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Papillary Thyroid Carcinoma

  • Author: Keith M Baldwin, DO; Chief Editor: Jules E Harris, MD, FACP, FRCPC  more...
 
Updated: Oct 12, 2015
 

Background

Papillary carcinoma (PTC) is the most common form of well-differentiated thyroid cancer, and the most common form of thyroid cancer to result from exposure to radiation. Papillary carcinoma appears as an irregular solid or cystic mass or nodule in a normal thyroid parenchyma. Papillary/follicular carcinoma must be considered a variant of papillary thyroid carcinoma (mixed form).[1]

Despite its well-differentiated characteristics, papillary carcinoma may be overtly or minimally invasive. In fact, these tumors may spread easily to other organs. Papillary tumors have a propensity to invade lymphatics but are less likely to invade blood vessels.

The life expectancy of patients with this cancer is related to their age. The prognosis is better for younger patients than for patients who are older than 45 years.

Of patients with papillary cancers, about 11% present with metastases outside the neck and mediastinum. Some years ago, lymph node metastases in the cervical area were thought to be aberrant (supernumerary) thyroids because they contained well-differentiated papillary thyroid cancer, but occult cervical lymph node metastases are now known to be a common finding in this disease.[2, 3, 4, 5, 6, 7]

Fine-needle aspiration biopsy (FNAB) is considered the best first-line diagnostic procedure for a thyroid nodule (see Workup). Surgery is the definitive management of papillary thyroid cancer. Approximately 4-6 weeks after surgical thyroid removal, patients may have radioiodine therapy to detect and destroy any metastasis and residual tissue in the thyroid. See Treatment.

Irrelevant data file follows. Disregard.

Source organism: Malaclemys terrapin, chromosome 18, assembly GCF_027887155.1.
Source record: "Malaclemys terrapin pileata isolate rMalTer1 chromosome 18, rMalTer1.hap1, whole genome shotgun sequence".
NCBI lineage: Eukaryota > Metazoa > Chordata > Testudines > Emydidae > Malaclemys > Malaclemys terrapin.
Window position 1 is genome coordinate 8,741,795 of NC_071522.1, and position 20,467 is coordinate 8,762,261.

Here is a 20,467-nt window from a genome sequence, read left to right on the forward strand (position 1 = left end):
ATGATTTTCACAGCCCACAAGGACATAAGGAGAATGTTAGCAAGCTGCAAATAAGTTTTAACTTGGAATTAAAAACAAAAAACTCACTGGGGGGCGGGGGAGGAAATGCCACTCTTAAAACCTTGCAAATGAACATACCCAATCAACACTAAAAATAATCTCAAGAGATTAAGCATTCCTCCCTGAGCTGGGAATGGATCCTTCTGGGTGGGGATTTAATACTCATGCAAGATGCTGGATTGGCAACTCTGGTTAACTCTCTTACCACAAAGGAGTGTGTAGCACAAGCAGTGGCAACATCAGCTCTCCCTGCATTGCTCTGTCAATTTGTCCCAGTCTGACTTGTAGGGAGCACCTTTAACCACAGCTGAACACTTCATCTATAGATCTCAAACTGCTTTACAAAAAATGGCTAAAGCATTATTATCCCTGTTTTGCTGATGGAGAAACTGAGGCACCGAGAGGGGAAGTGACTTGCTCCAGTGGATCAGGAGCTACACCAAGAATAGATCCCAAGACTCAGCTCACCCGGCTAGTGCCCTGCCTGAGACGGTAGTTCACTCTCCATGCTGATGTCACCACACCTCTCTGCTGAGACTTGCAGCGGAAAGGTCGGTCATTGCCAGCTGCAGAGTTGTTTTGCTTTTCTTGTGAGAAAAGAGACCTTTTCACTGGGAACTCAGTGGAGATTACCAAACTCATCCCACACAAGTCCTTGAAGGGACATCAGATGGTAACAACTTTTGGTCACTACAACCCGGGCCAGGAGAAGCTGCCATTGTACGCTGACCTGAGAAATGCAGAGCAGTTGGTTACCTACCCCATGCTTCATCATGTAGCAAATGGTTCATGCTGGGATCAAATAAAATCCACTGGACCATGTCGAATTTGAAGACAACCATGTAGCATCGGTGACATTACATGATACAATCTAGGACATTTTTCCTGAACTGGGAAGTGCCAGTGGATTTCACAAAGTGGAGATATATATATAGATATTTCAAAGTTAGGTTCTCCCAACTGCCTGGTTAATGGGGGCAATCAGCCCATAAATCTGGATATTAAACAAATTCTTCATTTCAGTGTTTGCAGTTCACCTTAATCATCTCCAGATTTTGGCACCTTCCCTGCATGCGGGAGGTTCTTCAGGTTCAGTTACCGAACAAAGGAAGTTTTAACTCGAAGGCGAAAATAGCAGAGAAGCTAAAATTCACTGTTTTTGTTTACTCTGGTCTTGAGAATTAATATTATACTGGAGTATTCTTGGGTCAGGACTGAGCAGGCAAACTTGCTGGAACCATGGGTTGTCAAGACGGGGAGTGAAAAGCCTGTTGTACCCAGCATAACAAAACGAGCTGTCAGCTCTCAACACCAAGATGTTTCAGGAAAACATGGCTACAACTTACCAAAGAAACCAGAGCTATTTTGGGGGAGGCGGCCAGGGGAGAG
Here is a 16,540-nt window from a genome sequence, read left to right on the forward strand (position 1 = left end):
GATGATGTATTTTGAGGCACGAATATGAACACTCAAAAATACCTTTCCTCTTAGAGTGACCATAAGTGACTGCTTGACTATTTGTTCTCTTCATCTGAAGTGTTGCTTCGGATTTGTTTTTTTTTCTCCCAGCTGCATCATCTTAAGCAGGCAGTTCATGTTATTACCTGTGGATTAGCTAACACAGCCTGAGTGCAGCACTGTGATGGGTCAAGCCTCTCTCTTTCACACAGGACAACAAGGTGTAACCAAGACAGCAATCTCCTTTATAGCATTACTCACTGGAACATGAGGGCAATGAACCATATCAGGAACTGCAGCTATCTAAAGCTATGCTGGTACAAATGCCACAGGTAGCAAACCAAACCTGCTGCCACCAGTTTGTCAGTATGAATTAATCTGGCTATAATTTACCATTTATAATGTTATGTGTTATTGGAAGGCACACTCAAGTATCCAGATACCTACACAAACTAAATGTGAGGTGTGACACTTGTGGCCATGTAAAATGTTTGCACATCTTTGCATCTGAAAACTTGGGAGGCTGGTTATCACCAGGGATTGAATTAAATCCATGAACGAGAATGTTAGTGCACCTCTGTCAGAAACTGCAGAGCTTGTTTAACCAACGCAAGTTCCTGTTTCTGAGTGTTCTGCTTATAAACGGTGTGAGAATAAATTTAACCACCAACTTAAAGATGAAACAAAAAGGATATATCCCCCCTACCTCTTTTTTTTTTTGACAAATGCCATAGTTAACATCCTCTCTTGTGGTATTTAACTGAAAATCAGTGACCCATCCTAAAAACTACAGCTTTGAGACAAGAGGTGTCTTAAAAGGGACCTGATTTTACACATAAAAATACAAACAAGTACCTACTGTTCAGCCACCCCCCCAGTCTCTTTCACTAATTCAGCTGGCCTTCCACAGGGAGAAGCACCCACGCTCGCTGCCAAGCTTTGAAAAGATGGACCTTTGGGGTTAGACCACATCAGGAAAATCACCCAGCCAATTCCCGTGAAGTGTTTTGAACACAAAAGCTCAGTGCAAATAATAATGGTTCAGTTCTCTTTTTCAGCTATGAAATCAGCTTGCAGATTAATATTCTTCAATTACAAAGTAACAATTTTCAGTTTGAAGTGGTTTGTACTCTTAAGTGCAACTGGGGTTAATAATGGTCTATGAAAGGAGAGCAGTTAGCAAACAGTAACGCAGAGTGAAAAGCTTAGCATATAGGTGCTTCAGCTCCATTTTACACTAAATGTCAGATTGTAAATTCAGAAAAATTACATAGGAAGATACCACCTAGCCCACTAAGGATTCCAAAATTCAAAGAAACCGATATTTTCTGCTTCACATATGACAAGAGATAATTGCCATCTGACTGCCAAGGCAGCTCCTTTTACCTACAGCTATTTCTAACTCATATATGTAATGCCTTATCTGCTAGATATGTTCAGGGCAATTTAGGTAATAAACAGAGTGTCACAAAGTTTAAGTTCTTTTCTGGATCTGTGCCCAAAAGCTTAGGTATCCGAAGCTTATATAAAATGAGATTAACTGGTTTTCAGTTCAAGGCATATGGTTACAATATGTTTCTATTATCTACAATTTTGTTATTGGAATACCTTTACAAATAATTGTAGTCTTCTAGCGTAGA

For patient education information, see the Thyroid and Metabolism Center, as well as Thyroid Problems.

For discussion of other thyroid cancers, see the following:

An image depicting a thyroid mass can be seen below.

Standard open thyroidectomy. Standard open thyroidectomy.
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Pathophysiology

Several chromosomal rearrangements have been identified in papillary thyroid carcinoma.The first oncogenic events identified in papillary thyroid carcinoma were chromosomal rearrangements involving the rearranged during transfection (RET) proto-oncogene, which arises from a paracentric inversion of chromosome 10.[8] RET fusion proteins (the RET/PTC family) appear to play an oncogenic role in approximately 20% of papillary thyroid carcinomas, with RET/PTC1, RET/PTC2, and RET/PTC3 accounting for most cases.[9, 8] In addition, the NTRK1 and the MET proto-oncogene may be overexpressed and/or amplified.[10, 11]

Evidence also suggests that some molecules that physiologically regulate the growth of the thyrocytes, such as interleukin-1 and interleukin-8, or other cytokines (eg, insulinlike growth factor-1, transforming growth factor-beta, epidermal growth factor) could play a role in the pathogenesis of this cancer.

Mutation in the BRAF gene resulting in the BRAF V60E protein is prominent in papillary thyroid carcinoma. A single-institution study by Mathur et al reported increasing rates of BRAF V600E mutations in papillary thyroid cancer from 1991 to 2005, suggesting that this may be contributing to the rise in thyroid cancer rates.[12] The BRAF V600E mutation is associated with aggressive clinicopathological characteristics of papillary thyroid carcinoma, including lymph node metastasis, extrathyroidal invasion, and loss of radioiodine avidity, which may lead to failure of radioiodine treatment and disease recurrence.[13]

There is also a clear association between radiation exposure (from radiotherapy or fallout) and incidence of papillary thyroid carcinoma.[14] Port et al reported that papillary thyroid cancers in patients exposed to radiation from the Chernobyl accident could be completely distinguished from sporadic papillary thyroid cancers in patients with no history of radiation exposure, on the basis of gene expression patterns involving seven genes (ie, SFRP1, MMP1, ESM1, KRTAP2-1, COL13A1, BAALC, PAGE1).[15]

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Etiology

The thyroid is particularly sensitive to the effects of ionizing radiation. Both accidental and medical exposure to ionizing radiation has been linked to increased risk for thyroid cancer.

Approximately 7% of individuals exposed to the atomic bombs in Japan developed thyroid cancers.[16] Individuals, especially children, who lived in Ukraine during the time of the Chernobyl nuclear event may have increased risk of papillary thyroid cancer.[17]